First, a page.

“Somewhere, something incredible is waiting to be known,” said astronomer Carl Sagan, who succinctly captured the essence of what it means to be a researcher.
That wide-eyed sense that anything is possible through research and development—that we can help solve some of the most critical challenges by increasing our knowledge and understanding of the world—that’s the essence of a researcher’s calling.
But innovation is improbable without proper funding, so we project how political developments and economic conditions around the globe will affect R&D support in 2014. This forecast is for policymakers and researchers alike because of the multiplier effect R&D investment can have, both in economic and cultural terms. There is an important relationship between economic growth and research and development, between industry creation and political stability, and between the nurturing of research and sowing the seeds of a middle class in developing nations.
While R&D funding isn’t the sole indicator of how a nation, region or industry will perform, it certainly is a fundamental consideration among other factors like science, technology, engineering and mathematics education levels, capital markets, healthcare, infrastructure, property rights and immigration policy.
Each section of this report forecasts research and development levels for 2014, closely examining the expected funding for a region or industry. There are many important projections and key findings for each country and industry under discussion.
Among the most far-reaching projections for 2014 are the following:
U.S. tops the list, but China is closing in:
- The ranking of the top ten countries as measured by R&D spending isn’t expected to change in 2014, with the U.S. reprising its role as the dominant force in global research across numerous industries.
- U.S. federal spending on R&D, a large contributor to R&D momentum in the U.S., is in turmoil because of enormous pressures to pare federal spending, especially defense and aerospace budgets.
- The growth in China’s R&D budgets will far outpace those of the U.S., which has resumed modest growth that is expected to be relatively stable through 2020.
- At the current rates of growth and investment, China’s total funding of R&D is expected to surpass that of the U.S. by about 2022.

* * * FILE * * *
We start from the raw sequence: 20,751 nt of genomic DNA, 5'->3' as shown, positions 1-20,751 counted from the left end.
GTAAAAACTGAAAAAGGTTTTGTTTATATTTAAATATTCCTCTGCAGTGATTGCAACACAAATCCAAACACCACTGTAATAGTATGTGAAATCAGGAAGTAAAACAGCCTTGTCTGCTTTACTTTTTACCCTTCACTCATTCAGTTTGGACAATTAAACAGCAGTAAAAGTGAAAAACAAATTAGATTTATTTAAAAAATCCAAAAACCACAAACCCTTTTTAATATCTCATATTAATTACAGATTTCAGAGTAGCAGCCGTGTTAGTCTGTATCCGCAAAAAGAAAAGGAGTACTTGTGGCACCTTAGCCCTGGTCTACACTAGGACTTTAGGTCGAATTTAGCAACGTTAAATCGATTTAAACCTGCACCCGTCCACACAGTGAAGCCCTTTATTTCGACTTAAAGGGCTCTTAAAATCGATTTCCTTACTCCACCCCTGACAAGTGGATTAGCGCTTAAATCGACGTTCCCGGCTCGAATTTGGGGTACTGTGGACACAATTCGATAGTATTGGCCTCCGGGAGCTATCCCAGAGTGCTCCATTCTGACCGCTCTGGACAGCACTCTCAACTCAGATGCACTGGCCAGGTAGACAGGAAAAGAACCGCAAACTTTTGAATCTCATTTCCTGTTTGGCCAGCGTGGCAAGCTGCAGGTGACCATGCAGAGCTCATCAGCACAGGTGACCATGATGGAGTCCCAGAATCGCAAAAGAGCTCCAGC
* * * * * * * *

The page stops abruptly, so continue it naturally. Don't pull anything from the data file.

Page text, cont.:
Who is spending the big money:
- In 2014, ten countries will spend about 80% of the total $1.6 trillion invested on R&D around the world; the combined investments by the U.S., China and Japan will account for more than half of the total.
- Together, the U.S., China, Japan and Europe account for about 78% of 2014’s $1.6 trillion total.
How major U.S. industries will invest:
- For 2014, we project declines in defense and aerospace R&D, increases in energy-related research, increases in life science research and development, strong growth in information technology research investment and growth in R&D budgets for chemicals and advanced materials.
Key research investment trends around the globe:
- Given the current, weak economic environment in Europe, large increases in R&D investments are not expected for the next several years.
- Emphasis by Southeast Asian countries on economic growth through increased R&D investments is likely to continue through the end of the decade.
- Significant R&D investments by western countries in long-range technology platforms like robotics, high-performance computing, social media, software, cost-effective energy sources and nanobiotechnology could stimulate rapid industry-scale economic growth.
The research standouts in the "Rest of the World":
- The “Rest of the World” countries are expected to undergo moderate growth in R&D investment in 2014, with leadership from countries like South Korea, Russia and Taiwan.
- Most Middle East countries will experience strong GDP growth in 2014, but are constrained by weak R&D infrastructure—with exceptions such as Israel and Qatar.
- Africa is expected to see strong GDP growth, but is also limited by under-developed R&D capabilities—with the exception of South Africa.
- Strong GDP growth is expected in South America, but this region also lags in R&D capacity—even Brazil appears to be under-performing expectations.